Column: Why is 'Frozen' so popular?


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Nov. 27: Winter warmth: Disney's animated "Frozen" is a 3-D adaptation of Hans Christian Anderson's fairy tale "The Snow Queen." (Courtesy Disney/MCT)

It seems like "Frozen" has taken over the world, but is it deserved?

There are countless Internet memes, YouTube covers, Buzzfeed articles and now an Oscar for the Disney flick.

Not only does "Frozen" have the Internet buzzing, it has received critical praise and enormous box office success. I have even heard people say it's the best Disney film since "Beauty and the Beast."

But why has the film made such an impact and does it warrant such praise?

You cannot talk about the success of "Frozen" without comparing it with past Disney films.

"Princess and the Frog," "Tangled" and "Brave" were Disney's first attempts in experimenting with princesses who were strong and independent women, but the films never quite got it right.

Although Tiana has a strong work ethic and career ambitions, the plot line was too complicated and she ultimately still follows the "marry a man she barely knows" cliché.

Rapunzel is the new generation's version of Cinderella. She is not dependent on a man and her personality is more developed compared to some of the early princesses, but she is not complex or dynamic either.

I don't even want to start on Merdia. Yes, she doesn't get married and she shoots arrows, but she is also whiney and very self-centered, not to mention her appearance makes her look younger than the other princess, which is a cop-out to why she is reluctant to get married.

"Frozen" managed to have not one, but two strong and interesting female characters.

First, the relationship between Elsa and Anna is very complex. Being close when they were young, but being forced apart for several years makes for an interesting dynamic.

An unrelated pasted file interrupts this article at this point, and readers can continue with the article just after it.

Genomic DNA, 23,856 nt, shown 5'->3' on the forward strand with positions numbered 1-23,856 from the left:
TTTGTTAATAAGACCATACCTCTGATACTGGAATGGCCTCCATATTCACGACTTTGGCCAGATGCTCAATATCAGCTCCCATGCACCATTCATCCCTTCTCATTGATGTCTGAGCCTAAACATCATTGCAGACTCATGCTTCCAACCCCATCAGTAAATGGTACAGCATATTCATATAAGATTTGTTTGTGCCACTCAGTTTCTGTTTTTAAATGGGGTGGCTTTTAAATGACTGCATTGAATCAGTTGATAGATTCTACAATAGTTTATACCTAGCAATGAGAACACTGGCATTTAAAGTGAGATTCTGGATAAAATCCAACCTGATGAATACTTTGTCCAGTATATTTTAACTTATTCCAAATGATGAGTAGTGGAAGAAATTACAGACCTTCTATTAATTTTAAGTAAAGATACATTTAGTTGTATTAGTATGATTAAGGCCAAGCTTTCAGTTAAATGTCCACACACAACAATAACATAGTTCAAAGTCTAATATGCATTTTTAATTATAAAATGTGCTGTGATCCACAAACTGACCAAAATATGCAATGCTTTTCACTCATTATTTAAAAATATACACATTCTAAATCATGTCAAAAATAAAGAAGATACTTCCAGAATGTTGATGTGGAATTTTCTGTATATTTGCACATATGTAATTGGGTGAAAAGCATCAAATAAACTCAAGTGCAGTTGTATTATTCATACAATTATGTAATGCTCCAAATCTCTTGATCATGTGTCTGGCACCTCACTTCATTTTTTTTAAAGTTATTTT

Anna is clearly hurt and confused on how Elsa treats her, yet wants her approval and hopes to have the same close relationship they once had.

Elsa, being the older sister, does everything she can to protect Anna to the point where she completely shuts her out and ultimately makes her situation worse than need be.

The film does a good job focusing on the two female leads without completely ignoring the side characters. Olaf, Kristoff and Hans all add to the film without taking over the plot.

Frozen also stands out with its music, featuring songs that are the most memorable and catchy Disney renditions since "The Lion King." However, compared to other films, most "Frozen" songs are a bit more mature.

Not to say kids can't enjoy them, but the music sounds almost like a Broadway performance as opposed to a children's musical.

The visuals in this movie are breathtaking. The animators put their best foot forward and it really shines, especially in the "Let it Go" sequence.

But is Frozen perfect? No.

Even though it develops it's character much better than previous Disney films, they could have expanded on them as well. An extra 15 minutes could have made the film a lot stronger.

"Frozen" is still a very strong film, and is probably the best Disney animated film in the last five years, if not longer.

For now, the success of "Frozen" has opened the door for Disney to experiment with more complex story lines and to create more dynamic female characters.


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